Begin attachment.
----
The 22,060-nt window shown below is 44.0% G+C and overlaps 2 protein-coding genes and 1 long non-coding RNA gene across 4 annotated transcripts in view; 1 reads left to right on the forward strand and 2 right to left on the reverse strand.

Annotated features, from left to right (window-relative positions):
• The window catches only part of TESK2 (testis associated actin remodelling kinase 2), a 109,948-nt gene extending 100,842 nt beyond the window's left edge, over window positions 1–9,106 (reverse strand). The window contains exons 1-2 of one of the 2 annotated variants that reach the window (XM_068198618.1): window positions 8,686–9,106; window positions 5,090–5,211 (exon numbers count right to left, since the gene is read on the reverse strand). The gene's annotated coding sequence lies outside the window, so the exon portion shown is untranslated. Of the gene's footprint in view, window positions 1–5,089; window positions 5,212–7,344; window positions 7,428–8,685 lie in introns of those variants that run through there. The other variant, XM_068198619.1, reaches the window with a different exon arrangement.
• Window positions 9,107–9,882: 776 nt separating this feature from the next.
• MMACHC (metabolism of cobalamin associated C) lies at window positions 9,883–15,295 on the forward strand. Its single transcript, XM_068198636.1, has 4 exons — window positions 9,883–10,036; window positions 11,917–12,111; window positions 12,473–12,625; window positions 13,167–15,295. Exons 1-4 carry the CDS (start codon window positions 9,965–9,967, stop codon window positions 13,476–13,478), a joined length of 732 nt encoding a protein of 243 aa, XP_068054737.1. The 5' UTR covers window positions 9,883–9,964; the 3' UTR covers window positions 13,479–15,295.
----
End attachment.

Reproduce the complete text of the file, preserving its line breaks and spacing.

The 22,060-nt window shown below is 44.0% G+C and overlaps 2 protein-coding genes and 1 long non-coding RNA gene across 4 annotated transcripts in view; 1 reads left to right on the forward strand and 2 right to left on the reverse strand.

Annotated features, from left to right (window-relative positions):
• The window catches only part of TESK2 (testis associated actin remodelling kinase 2), a 109,948-nt gene extending 100,842 nt beyond the window's left edge, over window positions 1–9,106 (reverse strand). The window contains exons 1-2 of one of the 2 annotated variants that reach the window (XM_068198618.1): window positions 8,686–9,106; window positions 5,090–5,211 (exon numbers count right to left, since the gene is read on the reverse strand). The gene's annotated coding sequence lies outside the window, so the exon portion shown is untranslated. Of the gene's footprint in view, window positions 1–5,089; window positions 5,212–7,344; window positions 7,428–8,685 lie in introns of those variants that run through there. The other variant, XM_068198619.1, reaches the window with a different exon arrangement.
• Window positions 9,107–9,882: 776 nt separating this feature from the next.
• MMACHC (metabolism of cobalamin associated C) lies at window positions 9,883–15,295 on the forward strand. Its single transcript, XM_068198636.1, has 4 exons — window positions 9,883–10,036; window positions 11,917–12,111; window positions 12,473–12,625; window positions 13,167–15,295. Exons 1-4 carry the CDS (start codon window positions 9,965–9,967, stop codon window positions 13,476–13,478), a joined length of 732 nt encoding a protein of 243 aa, XP_068054737.1. The 5' UTR covers window positions 9,883–9,964; the 3' UTR covers window positions 13,479–15,295.